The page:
One terrorist, who plowed his car into a crowd in the center of ultra-Orthodox neighborhood of Geula, then got out of the vehicle holding a meat cleaver and started cutting the injured, had worked for the Israeli phone company Bezeq for twenty years.
I wondered if our building cleaner, an Israeli Arab, would show up for work, and if the workers putting the finishing touches on my neighbor’s apartment would show up. And I wondered how I would feel about it.
When I encountered them in the following days, the answer became clear:the routine flow of normal life was stronger than any propaganda or isolated terror attack. I was not really surprised that I nodded hello to our maintenance man as he mopped the lobby floor, and that he nodded and smiled. Nor was I really surprised that the sounds from the sixth-floor renovation continued as usual, the Arabs congregating in front of the building. But what had changed was how we looked at each other, warily, searching each other’s faces for confirmation that all was well, and we would be exempt from the madness. Or not.
What did surprise me was my own reaction. With little or no fear, I took a public bus into the center of Jerusalem, walked calmly down Ben Yehuda Street and turned into the nearest army surplus store.
“We are all out of tear gas,” the owner said before I could even open my mouth.
“That’s OK,” I answered. “I want a knife.”
He showed me a few. I tested a blade gingerly against my palm. “Something bigger,” I told him. “Something sharper.”
I walked out with it in my purse, feeling better. As ready as I was to smile at innocent workmen, I was also ready to defend myself and my loved ones from those whose religious fervor sent them out to kill people like me and my family. I thought of every thrust: One for the Jews killed in the Holocaust. One for the Jews killed in every terror attack. And one very personal one for me and the Park Hotel.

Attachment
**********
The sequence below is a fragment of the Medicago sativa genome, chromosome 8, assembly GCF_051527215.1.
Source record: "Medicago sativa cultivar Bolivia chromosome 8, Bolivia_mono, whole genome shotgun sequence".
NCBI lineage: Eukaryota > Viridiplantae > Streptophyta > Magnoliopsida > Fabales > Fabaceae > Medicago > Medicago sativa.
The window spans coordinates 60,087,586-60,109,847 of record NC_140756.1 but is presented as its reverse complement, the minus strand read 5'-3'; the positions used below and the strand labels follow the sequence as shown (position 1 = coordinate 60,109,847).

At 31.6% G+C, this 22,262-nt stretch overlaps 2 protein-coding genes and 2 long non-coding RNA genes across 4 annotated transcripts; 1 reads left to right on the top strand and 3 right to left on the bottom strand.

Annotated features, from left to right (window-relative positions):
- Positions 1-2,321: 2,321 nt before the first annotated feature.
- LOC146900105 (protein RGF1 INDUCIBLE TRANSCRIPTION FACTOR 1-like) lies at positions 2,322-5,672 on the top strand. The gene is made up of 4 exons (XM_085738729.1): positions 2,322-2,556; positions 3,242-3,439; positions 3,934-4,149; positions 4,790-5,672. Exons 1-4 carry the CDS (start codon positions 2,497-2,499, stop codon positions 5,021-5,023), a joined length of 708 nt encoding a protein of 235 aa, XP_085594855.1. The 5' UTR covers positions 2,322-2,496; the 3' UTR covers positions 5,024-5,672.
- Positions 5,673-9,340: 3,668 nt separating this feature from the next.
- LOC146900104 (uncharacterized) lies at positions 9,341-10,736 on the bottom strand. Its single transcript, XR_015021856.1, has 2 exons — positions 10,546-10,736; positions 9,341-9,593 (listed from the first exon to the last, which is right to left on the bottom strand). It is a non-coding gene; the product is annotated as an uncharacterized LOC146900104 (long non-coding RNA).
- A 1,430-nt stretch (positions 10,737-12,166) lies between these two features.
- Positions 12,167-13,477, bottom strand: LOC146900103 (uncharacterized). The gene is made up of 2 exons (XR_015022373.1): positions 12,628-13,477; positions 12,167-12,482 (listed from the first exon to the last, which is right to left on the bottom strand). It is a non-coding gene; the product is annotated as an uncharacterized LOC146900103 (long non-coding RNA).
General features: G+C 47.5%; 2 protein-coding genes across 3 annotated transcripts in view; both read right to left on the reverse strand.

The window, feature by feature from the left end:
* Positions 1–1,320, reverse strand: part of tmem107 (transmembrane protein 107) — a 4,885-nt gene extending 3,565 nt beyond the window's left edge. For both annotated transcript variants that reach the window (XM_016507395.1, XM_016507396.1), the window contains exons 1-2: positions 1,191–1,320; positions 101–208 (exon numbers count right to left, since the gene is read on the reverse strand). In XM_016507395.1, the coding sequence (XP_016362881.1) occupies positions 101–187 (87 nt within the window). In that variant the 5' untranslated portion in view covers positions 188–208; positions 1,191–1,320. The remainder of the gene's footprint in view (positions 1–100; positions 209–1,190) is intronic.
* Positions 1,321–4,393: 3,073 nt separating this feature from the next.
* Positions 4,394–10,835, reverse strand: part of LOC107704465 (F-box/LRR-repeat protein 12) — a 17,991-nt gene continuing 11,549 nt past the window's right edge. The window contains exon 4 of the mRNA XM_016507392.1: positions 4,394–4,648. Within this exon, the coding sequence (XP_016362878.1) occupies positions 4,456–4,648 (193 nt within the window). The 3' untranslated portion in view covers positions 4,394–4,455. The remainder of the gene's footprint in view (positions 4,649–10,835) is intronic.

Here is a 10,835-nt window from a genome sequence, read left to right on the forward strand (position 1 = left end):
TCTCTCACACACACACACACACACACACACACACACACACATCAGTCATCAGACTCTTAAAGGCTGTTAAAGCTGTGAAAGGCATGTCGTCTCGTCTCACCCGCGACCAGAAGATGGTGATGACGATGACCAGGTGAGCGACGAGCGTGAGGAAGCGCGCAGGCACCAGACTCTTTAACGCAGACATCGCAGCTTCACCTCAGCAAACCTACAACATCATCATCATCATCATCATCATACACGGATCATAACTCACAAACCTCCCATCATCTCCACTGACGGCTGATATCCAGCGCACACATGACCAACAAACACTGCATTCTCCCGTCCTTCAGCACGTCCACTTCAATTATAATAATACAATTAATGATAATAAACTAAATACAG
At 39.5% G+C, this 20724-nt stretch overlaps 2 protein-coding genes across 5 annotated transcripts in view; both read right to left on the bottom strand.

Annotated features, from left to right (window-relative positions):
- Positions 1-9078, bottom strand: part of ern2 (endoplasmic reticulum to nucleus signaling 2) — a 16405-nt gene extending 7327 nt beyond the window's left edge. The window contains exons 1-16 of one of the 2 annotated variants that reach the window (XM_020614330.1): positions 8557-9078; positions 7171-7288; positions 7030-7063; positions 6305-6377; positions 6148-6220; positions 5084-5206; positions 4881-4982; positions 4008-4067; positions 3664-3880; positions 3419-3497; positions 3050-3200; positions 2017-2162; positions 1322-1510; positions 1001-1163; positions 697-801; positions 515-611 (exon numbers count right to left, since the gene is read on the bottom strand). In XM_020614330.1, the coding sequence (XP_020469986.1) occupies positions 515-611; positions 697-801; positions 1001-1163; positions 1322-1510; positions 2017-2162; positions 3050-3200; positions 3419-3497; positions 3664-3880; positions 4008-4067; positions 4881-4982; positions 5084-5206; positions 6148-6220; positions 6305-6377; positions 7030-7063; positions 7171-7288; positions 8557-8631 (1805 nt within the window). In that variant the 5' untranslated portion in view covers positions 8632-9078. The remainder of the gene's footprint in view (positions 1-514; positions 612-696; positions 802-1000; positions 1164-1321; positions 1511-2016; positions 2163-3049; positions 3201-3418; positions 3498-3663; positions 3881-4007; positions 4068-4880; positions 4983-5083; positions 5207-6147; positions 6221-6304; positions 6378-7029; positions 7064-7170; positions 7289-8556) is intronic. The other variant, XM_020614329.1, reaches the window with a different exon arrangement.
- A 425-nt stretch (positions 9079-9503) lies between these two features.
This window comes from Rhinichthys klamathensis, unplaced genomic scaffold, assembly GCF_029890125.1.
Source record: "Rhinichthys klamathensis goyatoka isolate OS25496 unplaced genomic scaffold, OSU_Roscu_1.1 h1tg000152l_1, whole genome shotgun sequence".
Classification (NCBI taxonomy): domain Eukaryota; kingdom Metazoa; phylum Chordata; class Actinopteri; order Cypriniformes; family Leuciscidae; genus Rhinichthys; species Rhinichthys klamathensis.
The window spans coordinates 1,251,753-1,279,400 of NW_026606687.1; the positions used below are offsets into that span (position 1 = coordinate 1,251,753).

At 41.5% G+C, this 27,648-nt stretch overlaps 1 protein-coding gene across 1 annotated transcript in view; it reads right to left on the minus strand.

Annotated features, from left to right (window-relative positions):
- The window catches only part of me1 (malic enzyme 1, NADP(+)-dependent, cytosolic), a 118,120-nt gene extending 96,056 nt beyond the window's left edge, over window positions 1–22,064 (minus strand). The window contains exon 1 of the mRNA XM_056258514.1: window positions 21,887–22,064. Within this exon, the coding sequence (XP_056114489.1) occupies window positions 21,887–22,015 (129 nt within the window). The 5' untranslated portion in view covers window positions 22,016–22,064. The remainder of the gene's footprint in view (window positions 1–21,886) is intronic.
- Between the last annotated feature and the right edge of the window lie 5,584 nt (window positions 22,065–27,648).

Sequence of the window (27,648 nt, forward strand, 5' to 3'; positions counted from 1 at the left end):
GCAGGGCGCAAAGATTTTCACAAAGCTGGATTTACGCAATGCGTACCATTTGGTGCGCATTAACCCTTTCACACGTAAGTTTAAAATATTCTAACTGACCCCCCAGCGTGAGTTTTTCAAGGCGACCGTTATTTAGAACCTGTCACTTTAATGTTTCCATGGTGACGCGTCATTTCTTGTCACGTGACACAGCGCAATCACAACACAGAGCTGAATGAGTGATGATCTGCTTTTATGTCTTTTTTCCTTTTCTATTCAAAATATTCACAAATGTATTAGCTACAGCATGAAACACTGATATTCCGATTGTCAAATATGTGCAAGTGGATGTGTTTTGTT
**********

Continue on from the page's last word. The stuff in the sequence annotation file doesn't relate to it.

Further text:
That Shabbat, sans knife, we took our usual walk along the path built over the old Turkish railroad. Ordinarily crowded with kids on bikes and skateboards and with families pushing baby strollers, it was practically deserted, except for a group of French tourists. One of them wore a black T-shirt emblazoned with the words “Proud of Israel.”
I was disappointed. Surely, Jerusalemites were not that easily spooked? We felt better when we reached the First Station, a lively collection of stores, cafes and play areas for children. It was slightly less crowded than usual, but still bustling with young families. Would the same be true of Liberty Bell Park, which every Saturday throbbed with Arab families and their laughing children from East Jerusalem, whose picnics of barbecuing lamb scented the air for blocks?
Unlike the First Station, it was absolutely deserted, as was the Lion’s Fountain across the street, which normally on such a warm day, would be packed with Arab families watching their kids jump in and out of the water.
We walked back to the First Station and took a bench across from the newly imported merry-go-round. Its painted horses and lively music filled the air, mingling with the laughter of children. When we got up to go, a young woman pushing a double baby carriage approached us.
“Did you see how empty Liberty Bell Park is? Good! Why should they take over the park every Saturday? Let them be afraid to come here. This is our country. Let them stay home. They teach their children to be murderers and then they cry when they get shot trying to murder our children! They have no business here!”
An old Arab walking nearby carrying a large bundle turned around, staring daggers at her.
“Let him stare!” she said loudly. “This is my country. Mine. I’m not going anywhere!”
As I walked away, I looked over my shoulder. The merry-go-round was still turning. It went around and around and around.
This article was originally published in Jewish Journal.